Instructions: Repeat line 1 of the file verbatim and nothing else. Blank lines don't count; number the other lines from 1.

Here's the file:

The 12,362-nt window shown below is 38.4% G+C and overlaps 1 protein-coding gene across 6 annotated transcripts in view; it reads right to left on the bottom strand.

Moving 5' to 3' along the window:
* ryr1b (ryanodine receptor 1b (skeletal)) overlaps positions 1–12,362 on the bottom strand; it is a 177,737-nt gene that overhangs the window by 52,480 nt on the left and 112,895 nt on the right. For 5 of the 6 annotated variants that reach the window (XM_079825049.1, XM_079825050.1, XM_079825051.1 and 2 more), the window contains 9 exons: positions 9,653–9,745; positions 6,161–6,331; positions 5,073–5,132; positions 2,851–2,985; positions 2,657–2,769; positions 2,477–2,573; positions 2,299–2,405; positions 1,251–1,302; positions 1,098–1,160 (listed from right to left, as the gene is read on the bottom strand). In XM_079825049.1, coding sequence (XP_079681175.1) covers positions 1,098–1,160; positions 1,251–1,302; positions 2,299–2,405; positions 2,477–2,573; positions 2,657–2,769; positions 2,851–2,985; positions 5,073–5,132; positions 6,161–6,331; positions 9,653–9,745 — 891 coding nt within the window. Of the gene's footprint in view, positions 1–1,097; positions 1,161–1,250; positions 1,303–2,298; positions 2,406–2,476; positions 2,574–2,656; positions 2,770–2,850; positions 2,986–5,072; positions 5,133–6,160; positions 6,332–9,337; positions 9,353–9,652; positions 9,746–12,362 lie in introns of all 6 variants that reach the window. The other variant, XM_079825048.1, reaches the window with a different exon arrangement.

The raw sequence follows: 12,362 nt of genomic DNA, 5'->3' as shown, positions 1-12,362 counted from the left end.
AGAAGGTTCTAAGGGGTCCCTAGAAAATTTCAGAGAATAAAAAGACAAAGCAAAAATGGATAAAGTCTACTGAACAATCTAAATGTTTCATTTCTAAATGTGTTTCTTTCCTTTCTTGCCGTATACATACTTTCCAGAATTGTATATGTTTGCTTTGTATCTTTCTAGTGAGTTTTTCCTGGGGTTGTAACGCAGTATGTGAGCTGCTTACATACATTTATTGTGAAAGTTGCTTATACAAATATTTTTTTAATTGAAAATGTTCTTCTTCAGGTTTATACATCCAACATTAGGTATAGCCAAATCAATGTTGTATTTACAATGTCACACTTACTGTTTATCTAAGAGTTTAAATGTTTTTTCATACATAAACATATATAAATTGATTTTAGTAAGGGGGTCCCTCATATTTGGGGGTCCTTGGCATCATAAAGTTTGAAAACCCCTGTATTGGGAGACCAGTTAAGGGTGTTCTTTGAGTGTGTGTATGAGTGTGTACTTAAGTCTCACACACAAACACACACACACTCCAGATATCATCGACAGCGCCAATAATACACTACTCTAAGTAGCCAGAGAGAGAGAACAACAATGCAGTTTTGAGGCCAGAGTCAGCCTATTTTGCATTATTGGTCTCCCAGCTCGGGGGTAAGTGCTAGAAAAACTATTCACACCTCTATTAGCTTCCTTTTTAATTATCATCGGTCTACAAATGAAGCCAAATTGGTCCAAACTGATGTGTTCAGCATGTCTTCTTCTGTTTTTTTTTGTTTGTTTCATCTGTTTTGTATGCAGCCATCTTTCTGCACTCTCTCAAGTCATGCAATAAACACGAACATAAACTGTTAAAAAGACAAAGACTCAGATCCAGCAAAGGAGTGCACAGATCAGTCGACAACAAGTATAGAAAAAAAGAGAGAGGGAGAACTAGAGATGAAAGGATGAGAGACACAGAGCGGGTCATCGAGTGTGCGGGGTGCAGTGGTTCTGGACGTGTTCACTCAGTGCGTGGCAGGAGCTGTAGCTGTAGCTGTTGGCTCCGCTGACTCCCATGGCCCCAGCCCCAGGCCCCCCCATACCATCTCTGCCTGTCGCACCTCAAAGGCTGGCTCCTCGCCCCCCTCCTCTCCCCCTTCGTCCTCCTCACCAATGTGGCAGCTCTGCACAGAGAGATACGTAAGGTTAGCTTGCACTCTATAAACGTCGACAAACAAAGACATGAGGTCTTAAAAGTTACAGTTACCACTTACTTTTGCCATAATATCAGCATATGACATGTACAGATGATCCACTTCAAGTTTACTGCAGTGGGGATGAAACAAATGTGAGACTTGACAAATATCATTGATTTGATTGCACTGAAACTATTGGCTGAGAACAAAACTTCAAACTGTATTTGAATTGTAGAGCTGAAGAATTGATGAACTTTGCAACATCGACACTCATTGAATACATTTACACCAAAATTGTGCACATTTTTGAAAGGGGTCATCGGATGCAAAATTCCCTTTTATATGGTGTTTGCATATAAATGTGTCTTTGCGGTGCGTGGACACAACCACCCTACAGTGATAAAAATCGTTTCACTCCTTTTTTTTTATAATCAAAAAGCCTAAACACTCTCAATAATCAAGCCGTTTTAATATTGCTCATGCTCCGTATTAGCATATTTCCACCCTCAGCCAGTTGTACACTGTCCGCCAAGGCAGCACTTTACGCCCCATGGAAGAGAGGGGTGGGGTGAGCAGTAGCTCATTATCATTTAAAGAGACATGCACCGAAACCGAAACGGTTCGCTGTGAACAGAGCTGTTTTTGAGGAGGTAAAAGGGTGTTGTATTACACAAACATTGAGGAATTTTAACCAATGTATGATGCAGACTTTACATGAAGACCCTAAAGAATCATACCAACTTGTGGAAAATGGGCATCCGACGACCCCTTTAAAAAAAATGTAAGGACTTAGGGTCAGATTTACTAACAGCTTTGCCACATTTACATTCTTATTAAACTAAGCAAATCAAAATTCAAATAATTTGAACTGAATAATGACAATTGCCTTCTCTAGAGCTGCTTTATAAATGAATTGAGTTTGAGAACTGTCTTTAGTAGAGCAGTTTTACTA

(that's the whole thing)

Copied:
The 12,362-nt window shown below is 38.4% G+C and overlaps 1 protein-coding gene across 6 annotated transcripts in view; it reads right to left on the bottom strand.